I just got back from a visit with my Dad.

Here are the facts:

About 3 1/2 years ago he was diagnosed with Pulmonary Fibrosis. The prognosis is not good. After diagnosis, life expectancy ranges between 2 – 6 years.

My dad has been a golfer for most of my life and retired to a golfing community. I want to visit him as often as I can while he is still healthy enough for us to play golf.

But the other thing is that I don’t want to have any regrets after he’s gone.

So in the last two times I have visited him, I’ve felt a shift…a releasing of all that old baggage.

My Dad was put in a home for orphaned boys when he was 8 (maybe younger). His mother had died. His father was a drunk. His baby sister was adopted. And those were the facts. That’s all I grew up knowing about my father’s family.

When I was a kid, it seemed, my father was angry most of the time. He was a perfectionist. So my Mom and baby sister and I formed a small island that could weather those storms. 

He wasn’t home much because he was out playing golf, or bowling, or coaching, or working.

When I was about 10, my Mother and Father had a baby boy. Though he was adored, even the baby boy couldn’t alter the fate lines that were determined before any of us were ever born.

So we kids grew up and grew away from our Father.

And, truth be told, from my perspective, our Father didn’t seem to mind.

I took all the pain of not really having a Father, of never being good enough to get his attention…to have him sit me on his knee and tell me that I was beautiful, and smart, and loved…I took it and folded it all up and put it in a tiny little box and placed it up on a high shelf that never got looked at. And that little box was only ever taken down and unpacked when I was in a therapist’s office.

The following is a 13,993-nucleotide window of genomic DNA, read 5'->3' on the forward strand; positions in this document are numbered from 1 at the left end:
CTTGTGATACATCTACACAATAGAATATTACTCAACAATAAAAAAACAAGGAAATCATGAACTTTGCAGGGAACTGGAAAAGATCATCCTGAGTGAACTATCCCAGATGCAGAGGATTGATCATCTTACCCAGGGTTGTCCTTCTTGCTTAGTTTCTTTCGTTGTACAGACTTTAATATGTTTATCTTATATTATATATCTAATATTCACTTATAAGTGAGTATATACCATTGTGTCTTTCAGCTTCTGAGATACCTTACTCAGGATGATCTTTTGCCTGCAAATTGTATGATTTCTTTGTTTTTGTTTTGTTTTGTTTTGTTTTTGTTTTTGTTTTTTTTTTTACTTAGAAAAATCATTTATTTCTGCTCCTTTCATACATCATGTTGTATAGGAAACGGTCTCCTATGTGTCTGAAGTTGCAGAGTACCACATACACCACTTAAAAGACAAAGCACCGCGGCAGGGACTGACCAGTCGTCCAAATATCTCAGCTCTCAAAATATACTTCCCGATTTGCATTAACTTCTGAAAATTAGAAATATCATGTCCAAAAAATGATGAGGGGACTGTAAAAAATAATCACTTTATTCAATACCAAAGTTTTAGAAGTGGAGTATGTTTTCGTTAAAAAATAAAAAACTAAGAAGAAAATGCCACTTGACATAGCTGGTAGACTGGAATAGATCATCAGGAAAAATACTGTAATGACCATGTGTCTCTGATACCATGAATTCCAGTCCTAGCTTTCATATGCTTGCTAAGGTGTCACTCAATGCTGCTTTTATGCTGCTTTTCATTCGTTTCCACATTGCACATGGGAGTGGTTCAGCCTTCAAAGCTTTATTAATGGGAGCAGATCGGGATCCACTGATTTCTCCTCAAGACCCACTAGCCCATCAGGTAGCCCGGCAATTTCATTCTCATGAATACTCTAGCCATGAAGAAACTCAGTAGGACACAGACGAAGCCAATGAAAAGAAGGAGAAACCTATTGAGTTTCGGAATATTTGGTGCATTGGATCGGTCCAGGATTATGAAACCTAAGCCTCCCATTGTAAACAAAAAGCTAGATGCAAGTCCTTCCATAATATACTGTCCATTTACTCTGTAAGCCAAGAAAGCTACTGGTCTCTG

During these last two visits, I pulled that box off the shelf and opened it. I looked inside and had the wondrous thought, “I don’t care anymore.”

He’s got a few more good years. That’s the good news. Because this disease is relentless and it will hunt you down until it has put you down. That is a fact.

But you know what I learned at this last visit? There’s so much more to the story than those facts and my Father has been, slowly and surely, uncovering it all.

And that process has transformed him from the angry young man I remember from my childhood to someone who is still there for me after all these years apart. He loves me for me. I am good enough.

And I learned that I can be there for him. Because just like me, he never had a Father to hold him and tell him that he was handsome, smart, and perfect and loved just the way he is.

At least I had a Mother to do that. He didn’t.

So I can be there for him now. I can be there to listen to the stories that haven’t been told.

I can listen to the story about how my great-great-great Grandmother was kidnapped by the Indians when she was just a little girl. And was raised by them and eventually married one.

Or read the letters Hershel Henry Davis wrote to Dorothy Elizabeth Wade (I finally know their names!)…when he called her, “His Dearest Darling on Earth…”

And I can hold my Dad’s hand and tell him that all that stuff, all that pain and anger I had towards him for not being a good enough Father, has fallen away and that he is loved.